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How can I exhale if the pressure in my chest is always lower than the pressure of the atmosphere? I can even blow up balloons.
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[–]ethernaut85 2 points 1 month ago
You have a few different pressures in your chest at any given time. There is a negative intrapleural pressure that keeps your lungs expanded against the interior of your chest wall. This negative pressure exists between the pleura lining the exterior of the lungs and the interior of the rib cage. This negative pressure keeps the lungs in close (but not absolute) contact with the rib cage.
The reason this negative pressure can exist at a lower pressure than the atmosphere is because it is a closed system. (Read: this space is not inside the lungs but between the lungs and rib cage) The ribs are rigid and the lungs have some tension pulling inward, creating a pressure that is negative. This is why large wounds to the chest wall can cause a collapsed lung (aka, pneumothorax). The basis behind this is that when the negative pressure no longer exists due to a hole in the closed system, there is no longer a negative pressure to keep the lung expanded and this allows the intrapleural (between lungs and ribcage) space to equalize with atmospheric pressure. This allows an influx of air into the space, collapsing the lung.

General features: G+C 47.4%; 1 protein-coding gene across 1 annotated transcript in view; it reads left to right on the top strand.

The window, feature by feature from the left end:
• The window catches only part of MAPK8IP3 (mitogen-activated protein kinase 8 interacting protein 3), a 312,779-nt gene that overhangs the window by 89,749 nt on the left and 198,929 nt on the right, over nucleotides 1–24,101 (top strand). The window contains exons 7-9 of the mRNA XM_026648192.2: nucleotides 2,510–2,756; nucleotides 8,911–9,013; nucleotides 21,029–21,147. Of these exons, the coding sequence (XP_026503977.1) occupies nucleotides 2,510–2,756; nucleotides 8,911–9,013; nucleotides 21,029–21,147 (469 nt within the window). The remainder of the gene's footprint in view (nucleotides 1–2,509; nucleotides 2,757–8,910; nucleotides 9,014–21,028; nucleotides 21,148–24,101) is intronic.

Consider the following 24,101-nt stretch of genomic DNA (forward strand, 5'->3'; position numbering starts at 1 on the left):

When you inhale, your diaphragm, rib cage and abdominal muscles create a negative pressure gradient between the interior of your lungs and the atmosphere. The pressure equalizes, thus air rushes in.
We passively exhale by the natural recoil of the lungs and rib cage, creating a positive pressure in the lungs, higher than the atmospheric pressure, causing air to flow out.
When you actively exhale you use accessory muscles to force air out. You're essentially creating a greater pressure gradient, which gives you a pressure great enough to inflate a balloon, which is indeed greater than atmospheric pressure. Despite all this, you still have a slightly negative pressure between the pleura, save certain circumstances...
Source: Student Anesthetist... Thanks for making me think this out and review it!

Student Anesthetist Citation

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